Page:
Search Archives
Why New Daedalus?

Daedalus was the mythical great architect and artificer of the classical world. Today, embedded intelligence is enabling the most profound changes in the way we create and use buildings since his day.

Building Intelligence meets the Intelligent Building. The Intelligent Building negotiates with the Intelligent Grid. How will this transform how we interact with the physical world?

More on the Web
Powered by Squarespace
« Packing Peanuts and Corn Ethanol | Gamboling through the Clouds »

A pricing Service for Electricity

What price structures are necessary to enable fully symmetric negotiations over power purchase and sale? Over at the NIST TWIKI, Marty Burns, Bill Cox, and I ironed out the requirements for a pricing service for electricity. Comments are welcome.

What are the requirements for communicating price across the smart grid? What pricing structures are in use or under development now? How do we move to a common information element, common whatever else needed for prices?

Note: It is important to emphasize that these are requirements for a solution set for pricing services. Therefore all the following requirements are not necessarily simultaneously applied to any particular single service based on the ensuing model.

Due to potentially [rapidly] changing roles, we use the terms supplier and consumer rather than utility and customer. With aggregators, these terms are still more general.

This page was created and modified by Marty Burns, Toby Considine, and William Cox, for discussion among the DEWGs.

Pricing Requirements

Dynamic pricing enables dynamic power management and includes both:

1) the realtime response of automation systems to "realtime" grid pricing and

2) the managed response of consumer management and planning systems to supplier/grid price forecasts.

  • 1.1 Regulatory/Policy

    • 1.1.1 Metering, Billing, and Collections are separate processes / services from power delivery.
    • 1.1.2 Aggregation and Delegation should be explicitly permitted for all operations.
    • 1.1.3 The pricing model is not explicitly tied to any particular regulatory environment.
    • 1.1.4 Barriers to symmetric operations should be eliminated.
      • Suppliers and consumers may exchange roles at frequent intervals.
    • 1.1.5 Businesses willl handle traditional business processes as they do now.
  • 1.2 Business Objectives
    • 1.2.1 Suppliers are able to provide automated dynamic pricing information to consumers.
    • 1.2.2 Pricing is able to support active power management and optimization.
      • Price adjustments can be made in time in up near real time manner.
      • Prices may include commitment enforcement in support of a variety of scenarios, including both minimum and maximum commitments.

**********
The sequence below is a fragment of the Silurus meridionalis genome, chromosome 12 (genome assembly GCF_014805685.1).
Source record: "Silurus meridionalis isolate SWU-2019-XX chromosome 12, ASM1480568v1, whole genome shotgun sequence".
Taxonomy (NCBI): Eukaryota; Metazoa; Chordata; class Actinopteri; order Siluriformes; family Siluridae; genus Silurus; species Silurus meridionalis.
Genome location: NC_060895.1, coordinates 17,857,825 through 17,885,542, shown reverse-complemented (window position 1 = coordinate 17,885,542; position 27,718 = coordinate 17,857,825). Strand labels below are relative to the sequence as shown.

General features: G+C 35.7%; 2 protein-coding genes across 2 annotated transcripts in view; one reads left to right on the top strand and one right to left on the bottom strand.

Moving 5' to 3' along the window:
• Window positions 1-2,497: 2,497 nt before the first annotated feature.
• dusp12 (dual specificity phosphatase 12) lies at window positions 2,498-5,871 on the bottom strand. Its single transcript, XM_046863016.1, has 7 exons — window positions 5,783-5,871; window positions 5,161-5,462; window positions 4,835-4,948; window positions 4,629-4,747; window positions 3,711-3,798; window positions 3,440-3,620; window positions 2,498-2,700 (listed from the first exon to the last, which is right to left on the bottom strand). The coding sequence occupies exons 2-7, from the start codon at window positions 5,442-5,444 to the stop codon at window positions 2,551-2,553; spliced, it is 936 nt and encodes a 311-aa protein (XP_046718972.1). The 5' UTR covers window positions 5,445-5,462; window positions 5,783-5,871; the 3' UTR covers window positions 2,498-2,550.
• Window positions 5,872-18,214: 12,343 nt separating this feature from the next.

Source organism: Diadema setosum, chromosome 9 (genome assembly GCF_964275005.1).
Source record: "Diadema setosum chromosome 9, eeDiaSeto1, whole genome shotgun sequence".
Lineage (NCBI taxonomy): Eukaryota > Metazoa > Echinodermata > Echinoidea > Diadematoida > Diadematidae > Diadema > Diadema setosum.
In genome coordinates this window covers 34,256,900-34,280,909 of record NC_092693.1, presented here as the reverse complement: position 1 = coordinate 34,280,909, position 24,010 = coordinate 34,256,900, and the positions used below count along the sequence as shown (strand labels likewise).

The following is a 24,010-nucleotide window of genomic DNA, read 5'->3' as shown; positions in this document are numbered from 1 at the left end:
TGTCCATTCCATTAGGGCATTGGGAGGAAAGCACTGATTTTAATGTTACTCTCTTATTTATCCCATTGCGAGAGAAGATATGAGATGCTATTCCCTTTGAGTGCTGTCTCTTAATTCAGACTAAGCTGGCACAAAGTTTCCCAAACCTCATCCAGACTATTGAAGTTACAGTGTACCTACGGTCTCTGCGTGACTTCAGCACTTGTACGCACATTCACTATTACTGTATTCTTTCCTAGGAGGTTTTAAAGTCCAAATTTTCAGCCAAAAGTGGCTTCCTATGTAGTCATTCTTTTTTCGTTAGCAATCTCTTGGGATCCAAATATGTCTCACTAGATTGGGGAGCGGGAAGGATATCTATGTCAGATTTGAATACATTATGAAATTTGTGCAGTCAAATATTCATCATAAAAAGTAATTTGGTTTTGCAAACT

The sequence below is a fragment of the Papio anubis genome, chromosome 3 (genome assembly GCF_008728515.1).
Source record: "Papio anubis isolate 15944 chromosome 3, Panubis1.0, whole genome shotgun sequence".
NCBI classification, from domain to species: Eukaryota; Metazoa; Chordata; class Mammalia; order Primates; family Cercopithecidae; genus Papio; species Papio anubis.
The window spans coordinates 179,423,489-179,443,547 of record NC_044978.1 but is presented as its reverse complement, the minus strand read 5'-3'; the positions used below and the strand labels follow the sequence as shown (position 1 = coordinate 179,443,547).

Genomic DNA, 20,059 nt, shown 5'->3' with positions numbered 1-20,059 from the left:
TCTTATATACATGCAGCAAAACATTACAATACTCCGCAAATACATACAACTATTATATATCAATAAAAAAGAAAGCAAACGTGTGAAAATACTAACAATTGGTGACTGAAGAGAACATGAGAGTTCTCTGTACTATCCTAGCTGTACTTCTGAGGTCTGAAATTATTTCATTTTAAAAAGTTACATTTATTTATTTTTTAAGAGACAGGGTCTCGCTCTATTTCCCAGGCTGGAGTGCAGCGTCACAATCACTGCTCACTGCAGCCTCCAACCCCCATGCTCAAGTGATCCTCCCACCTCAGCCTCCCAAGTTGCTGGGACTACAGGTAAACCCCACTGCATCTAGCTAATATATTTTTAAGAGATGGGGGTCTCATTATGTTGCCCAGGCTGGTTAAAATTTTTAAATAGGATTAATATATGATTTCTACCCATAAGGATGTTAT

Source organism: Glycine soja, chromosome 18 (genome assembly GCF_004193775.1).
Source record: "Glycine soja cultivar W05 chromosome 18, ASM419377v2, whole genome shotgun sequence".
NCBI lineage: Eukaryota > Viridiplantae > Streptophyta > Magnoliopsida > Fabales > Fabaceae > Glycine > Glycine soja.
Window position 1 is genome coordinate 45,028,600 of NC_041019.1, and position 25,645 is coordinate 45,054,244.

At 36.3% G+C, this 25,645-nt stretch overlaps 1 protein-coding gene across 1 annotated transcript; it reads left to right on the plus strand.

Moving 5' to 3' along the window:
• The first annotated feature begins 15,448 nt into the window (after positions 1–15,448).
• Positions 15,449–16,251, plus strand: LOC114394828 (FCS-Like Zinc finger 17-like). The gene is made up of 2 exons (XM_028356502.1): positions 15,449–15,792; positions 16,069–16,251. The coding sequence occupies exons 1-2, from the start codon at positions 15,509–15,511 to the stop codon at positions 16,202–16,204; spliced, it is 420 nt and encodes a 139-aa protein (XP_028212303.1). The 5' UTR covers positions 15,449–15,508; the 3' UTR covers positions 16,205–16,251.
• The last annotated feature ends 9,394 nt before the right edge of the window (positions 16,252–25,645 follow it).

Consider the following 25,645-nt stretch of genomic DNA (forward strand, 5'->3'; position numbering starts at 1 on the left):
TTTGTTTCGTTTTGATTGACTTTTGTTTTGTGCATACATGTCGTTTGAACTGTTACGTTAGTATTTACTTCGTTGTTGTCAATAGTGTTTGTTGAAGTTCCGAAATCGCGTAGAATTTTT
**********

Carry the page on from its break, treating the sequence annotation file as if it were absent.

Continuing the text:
• 1.2.3 Pricing should be available for a variety of deliverables.
      • Power Consumption.
      • Peak Availability.
      • Relinquishment of prior right (Differential Behavior vs Absolute Consumption).
      • Power Quality.
      • Carbon Offsets.
      • Transmission and Congestion.
    • 1.2.4 Pricing should support the decommoditization of power.
      • Wind, Distance, Carbon, Triple Bottom Line, and other attributes.
    • 1.2.5 Pricing should be time sensitive.
      • Time offer made.
      • Window for offer.
      • Time of acceptance.
      • Scheduled Time of consumption.
      • Actual Time of Aggregation.
  • 1.3 Business Procedures
    • 1.3.1 A set of core processes and transactions will be defined.
    • 1.3.2 A service to support each core process will be defined.
    • 1.3.3 A common service framework will be defined to support all services.
    • 1.3.4 Market operations should support unidirectional price announcements.
    • 1.3.5 Market operations should support bidirectional bidding.
  • 1.4 Business Context
    • 1.4.1 Legacy pricing models need not be supported by the new interfaces.
    • 1.4.2 Legacy business processes need not flow through new interfaces.
    • 1.4.3 Requirements to continue traditional business processes may be met outside of the new interface.
  • 1.5 Semantic Understanding
    • 1.5.1 Must accommodate wide range of Pricing Models.
    • 1.5.2 All Pricing Models should contain a common set of properties.
    • 1.5.3 Many Pricing Models may be in effect concurrently.
    • 1.5.4 Pricing Models will change over time and must be discoverable.
  • 1.6 Interaction Model.
    • 1.6.1 All intereactions will be messaging based.
      • synchronous request-response pull.
      • asynchronous publish-subscribe push.
    • 1.6.2 Symmetry should be supported at all interfaces.
    • 1.6.3 Best Efforts message delivery shall be supported.
    • 1.6.4 Security and Privacy must be designed into the model.
      • Authentication is often required.
      • Guaranteed message delivery shall be supported.
      • Non-repudiated message delivery shall be supported.
      • Private message delivery shall be supported.
    • 1.6.5 Delegation of message handling shall be supported.

    PrintView Printer Friendly Version

    Reader Comments

    There are no comments for this journal entry. To create a new comment, use the form below.

    PostPost a New Comment

    Enter your information below to add a new comment.

    My response is on my own website »
    Author Email (optional):
    Author URL (optional):
    Some HTML allowed: <a href="" title=""> <abbr title=""> <acronym title=""> <b> <blockquote cite=""> <code> <em> <i> <strike> <strong>